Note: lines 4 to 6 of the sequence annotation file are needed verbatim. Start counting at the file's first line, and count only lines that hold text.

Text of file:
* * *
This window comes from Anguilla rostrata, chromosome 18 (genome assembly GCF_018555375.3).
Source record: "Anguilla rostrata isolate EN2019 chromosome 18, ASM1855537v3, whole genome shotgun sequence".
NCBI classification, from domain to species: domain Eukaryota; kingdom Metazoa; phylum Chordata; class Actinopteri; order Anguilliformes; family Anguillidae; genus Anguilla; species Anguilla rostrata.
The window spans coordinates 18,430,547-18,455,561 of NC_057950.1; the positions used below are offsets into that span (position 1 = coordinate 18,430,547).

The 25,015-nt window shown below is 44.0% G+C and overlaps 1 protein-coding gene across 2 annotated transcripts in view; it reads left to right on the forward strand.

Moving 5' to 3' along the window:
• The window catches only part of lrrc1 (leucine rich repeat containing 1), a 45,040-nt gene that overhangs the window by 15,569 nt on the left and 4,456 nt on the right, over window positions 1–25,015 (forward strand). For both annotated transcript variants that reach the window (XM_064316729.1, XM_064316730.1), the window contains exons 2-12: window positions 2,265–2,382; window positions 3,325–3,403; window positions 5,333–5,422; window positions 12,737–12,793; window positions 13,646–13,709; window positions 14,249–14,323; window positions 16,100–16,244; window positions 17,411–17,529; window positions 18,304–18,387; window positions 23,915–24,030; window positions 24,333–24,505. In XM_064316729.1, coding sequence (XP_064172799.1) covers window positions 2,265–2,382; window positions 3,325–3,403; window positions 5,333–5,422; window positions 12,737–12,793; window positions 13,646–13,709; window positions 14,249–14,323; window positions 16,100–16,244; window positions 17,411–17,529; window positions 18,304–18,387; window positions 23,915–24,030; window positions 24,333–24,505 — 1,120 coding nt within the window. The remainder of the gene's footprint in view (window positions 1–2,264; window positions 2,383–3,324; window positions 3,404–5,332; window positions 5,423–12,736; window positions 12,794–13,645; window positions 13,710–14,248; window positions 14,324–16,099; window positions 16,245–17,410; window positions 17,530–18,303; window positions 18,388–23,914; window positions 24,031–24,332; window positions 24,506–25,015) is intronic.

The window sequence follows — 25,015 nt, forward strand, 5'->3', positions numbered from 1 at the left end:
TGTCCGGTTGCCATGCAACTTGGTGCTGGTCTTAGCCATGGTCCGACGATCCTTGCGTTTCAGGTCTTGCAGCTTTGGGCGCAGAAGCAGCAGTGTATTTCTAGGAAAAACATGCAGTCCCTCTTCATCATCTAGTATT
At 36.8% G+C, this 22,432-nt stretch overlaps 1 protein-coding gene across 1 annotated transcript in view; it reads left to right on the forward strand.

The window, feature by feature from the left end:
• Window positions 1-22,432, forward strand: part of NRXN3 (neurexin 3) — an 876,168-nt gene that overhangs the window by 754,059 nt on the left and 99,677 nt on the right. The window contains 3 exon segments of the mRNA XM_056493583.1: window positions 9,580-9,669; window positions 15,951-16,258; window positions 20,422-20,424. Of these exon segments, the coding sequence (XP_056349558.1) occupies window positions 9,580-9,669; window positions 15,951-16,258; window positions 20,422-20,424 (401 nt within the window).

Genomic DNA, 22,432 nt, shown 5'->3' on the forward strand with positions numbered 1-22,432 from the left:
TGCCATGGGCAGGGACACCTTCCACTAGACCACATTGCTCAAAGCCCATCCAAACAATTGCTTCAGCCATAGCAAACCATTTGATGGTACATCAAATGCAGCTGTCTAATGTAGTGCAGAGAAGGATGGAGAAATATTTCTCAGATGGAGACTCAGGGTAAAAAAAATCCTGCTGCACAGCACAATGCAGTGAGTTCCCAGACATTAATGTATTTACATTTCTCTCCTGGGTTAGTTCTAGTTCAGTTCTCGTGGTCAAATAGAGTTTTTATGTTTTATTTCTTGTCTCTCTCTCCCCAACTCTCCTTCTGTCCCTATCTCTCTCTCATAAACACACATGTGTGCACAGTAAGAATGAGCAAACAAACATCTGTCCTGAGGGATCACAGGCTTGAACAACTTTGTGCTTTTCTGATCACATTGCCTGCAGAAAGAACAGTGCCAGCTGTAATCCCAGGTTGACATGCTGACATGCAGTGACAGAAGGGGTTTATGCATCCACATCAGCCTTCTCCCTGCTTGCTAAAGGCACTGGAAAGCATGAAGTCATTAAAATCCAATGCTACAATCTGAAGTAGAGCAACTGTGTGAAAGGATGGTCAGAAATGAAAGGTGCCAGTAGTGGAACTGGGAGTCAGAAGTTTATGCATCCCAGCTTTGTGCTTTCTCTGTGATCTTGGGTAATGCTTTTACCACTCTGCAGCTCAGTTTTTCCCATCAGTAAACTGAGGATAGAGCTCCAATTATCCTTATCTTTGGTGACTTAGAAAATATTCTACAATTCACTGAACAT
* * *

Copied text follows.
The window spans coordinates 18,430,547-18,455,561 of NC_057950.1; the positions used below are offsets into that span (position 1 = coordinate 18,430,547).

The 25,015-nt window shown below is 44.0% G+C and overlaps 1 protein-coding gene across 2 annotated transcripts in view; it reads left to right on the forward strand.

Moving 5' to 3' along the window: